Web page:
You could avoid these diseases and their high treatment costs with an effective, daily hygiene regimen. There are things you can start doing right now to improve your efforts: be sure to hold your toothbrush (soft, multi-tufted is best for most people) at a 45-degree angle to the gum line and gently scrub or wiggle the bristles across the teeth; cover all tooth surfaces on both sides of the teeth — about two minutes of brushing. Be sure to use a fluoride toothpaste to boost enamel strength and don't apply too much pressure when you brush to avoid damaging your gums.
With flossing it's best to hold a small amount of string between fingers from each hand and work it gently between the gaps of each tooth. You then wrap the floss around each tooth in the form of a “C” and gently move up and down three or four times.
You can check to see if you're performing these tasks adequately by running your tongue across your teeth — they should feel smooth and a little squeaky. The real test, though, is during your next checkup. Hopefully we'll find the hygiene habits you've been practicing your whole life are helping you keep your teeth healthy and disease-free.
Dental implants are widely recognized as the best tooth replacement option available. For most people, though, it’s a long process: after a tooth is extracted the socket is allowed to heal and fill in with new bone before implant surgery: that can take anywhere from two to five months. Afterward, there’s usually a two– to three–month period after the implant is placed before the permanent crown (the visible tooth) can be attached.
Without adequate bone present the implant’s long-term stability might be compromised. Furthermore, the implant’s durability is dependent upon bone growth around and attaching to its titanium post after surgery in a process known as osseo-integration. These two considerations indeed serve a critical function in the implant’s ultimate success.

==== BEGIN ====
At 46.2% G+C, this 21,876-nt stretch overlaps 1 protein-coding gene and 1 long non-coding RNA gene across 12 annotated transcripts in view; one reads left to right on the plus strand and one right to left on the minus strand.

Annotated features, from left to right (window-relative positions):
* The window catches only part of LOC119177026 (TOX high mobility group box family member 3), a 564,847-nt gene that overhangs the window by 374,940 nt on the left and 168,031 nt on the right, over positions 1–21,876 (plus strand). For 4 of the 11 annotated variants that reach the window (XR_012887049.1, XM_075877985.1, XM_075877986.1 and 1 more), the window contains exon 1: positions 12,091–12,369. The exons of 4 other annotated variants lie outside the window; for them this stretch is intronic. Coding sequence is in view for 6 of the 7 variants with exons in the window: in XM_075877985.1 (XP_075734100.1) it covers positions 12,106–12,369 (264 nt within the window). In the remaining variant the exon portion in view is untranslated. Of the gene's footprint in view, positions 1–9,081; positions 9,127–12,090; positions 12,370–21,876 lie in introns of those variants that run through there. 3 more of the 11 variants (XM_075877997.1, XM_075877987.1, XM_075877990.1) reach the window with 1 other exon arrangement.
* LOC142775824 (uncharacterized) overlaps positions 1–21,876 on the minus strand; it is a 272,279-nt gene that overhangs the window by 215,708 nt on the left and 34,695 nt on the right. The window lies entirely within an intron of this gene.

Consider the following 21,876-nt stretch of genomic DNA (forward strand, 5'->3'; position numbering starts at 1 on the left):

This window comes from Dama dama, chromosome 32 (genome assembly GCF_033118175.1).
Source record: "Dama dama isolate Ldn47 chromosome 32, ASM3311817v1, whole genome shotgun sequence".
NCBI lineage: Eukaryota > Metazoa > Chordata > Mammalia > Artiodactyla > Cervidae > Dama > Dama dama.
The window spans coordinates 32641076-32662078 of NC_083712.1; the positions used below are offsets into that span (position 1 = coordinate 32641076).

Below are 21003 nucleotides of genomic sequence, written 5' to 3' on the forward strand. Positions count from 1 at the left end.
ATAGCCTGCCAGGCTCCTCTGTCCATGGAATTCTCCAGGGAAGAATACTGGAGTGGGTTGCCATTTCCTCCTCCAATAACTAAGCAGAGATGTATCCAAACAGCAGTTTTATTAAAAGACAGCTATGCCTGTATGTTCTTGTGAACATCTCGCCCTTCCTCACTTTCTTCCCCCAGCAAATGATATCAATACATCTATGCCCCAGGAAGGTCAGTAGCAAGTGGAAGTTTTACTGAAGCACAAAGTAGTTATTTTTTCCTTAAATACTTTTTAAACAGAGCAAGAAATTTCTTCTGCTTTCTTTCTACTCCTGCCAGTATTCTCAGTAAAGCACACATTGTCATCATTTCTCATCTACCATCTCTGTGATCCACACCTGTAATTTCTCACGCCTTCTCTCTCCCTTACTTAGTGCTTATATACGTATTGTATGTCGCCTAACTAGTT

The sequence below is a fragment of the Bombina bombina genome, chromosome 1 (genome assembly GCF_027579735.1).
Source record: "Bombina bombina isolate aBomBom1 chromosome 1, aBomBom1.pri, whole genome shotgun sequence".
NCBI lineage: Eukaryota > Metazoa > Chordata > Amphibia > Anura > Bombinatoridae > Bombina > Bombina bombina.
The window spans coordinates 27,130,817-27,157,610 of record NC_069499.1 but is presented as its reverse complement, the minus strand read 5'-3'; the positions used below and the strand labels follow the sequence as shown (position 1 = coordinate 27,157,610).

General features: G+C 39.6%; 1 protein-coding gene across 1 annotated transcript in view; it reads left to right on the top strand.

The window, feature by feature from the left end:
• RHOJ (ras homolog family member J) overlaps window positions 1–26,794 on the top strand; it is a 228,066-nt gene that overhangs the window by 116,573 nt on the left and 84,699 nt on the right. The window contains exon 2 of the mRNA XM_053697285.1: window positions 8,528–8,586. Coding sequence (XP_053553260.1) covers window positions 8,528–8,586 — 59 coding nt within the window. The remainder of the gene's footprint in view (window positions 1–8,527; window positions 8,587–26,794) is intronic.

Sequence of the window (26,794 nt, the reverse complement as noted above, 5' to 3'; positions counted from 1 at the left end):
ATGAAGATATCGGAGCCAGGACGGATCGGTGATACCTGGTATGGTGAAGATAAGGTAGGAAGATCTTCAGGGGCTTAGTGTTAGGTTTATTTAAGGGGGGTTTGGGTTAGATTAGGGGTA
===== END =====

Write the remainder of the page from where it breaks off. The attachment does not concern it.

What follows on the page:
In recent years, however, a variation to this traditional implant process has emerged that allows for immediate implantation right after extraction. Besides combining extraction and implantation into one surgical procedure, immediate implants minimize the disruption to a person’s appearance (especially with visibly prominent front teeth) when combined with a provisional crown.
Immediate implants joined together that replace a full arch of teeth can receive biting forces and succeed. Individual implants that replace single teeth, however, won’t work in all situations and must be undertaken with care to ensure long-term success. Because there may be less available bone, the implant must fit snugly within the socket to maintain as secure a hold as possible. The surgeon must also take care not to damage too much of the gum and bone tissue when extracting the tooth, which could affect both the integrity of the implant and its appearance in the gum line.
Temporary crowns may be attached during the implant surgery, but they’re installed for appearance’ sake only. For individual crowns, they must be designed not to make contact with the teeth on the opposing jaw to avoid generating biting forces that will cause the implant to fail and stop the bone-healing process that occurs with osseo–integration.
If you’re considering dental implants, it’s important to discuss with us which type of procedure, traditional or immediate, would be best for you, and only after a comprehensive examination of your mouth and jaw structure. Regardless of the approach, our goal is to provide you with a smile-transforming restoration that will last for many years to come.
If you would like more information on the dental implant process, please contact us or schedule an appointment for a consultation. You can also learn more about this topic by reading the Dear Doctor magazine article “Immediate Implants.”
People who’ve lost all their teeth have benefitted from a solution that’s been around for generations: removable dentures. These appliances have helped millions of people chew and eat food, speak, and smile confidently.
But for all their benefits (including affordability) there’s still some things you need to do to get the most out of them like cleaning them daily or having us check them regularly for damage and wear. And, there’s one thing you shouldn’t do: wear them around the clock. Not removing them when you sleep at night can harm your oral health and reduce your dentures’ longevity.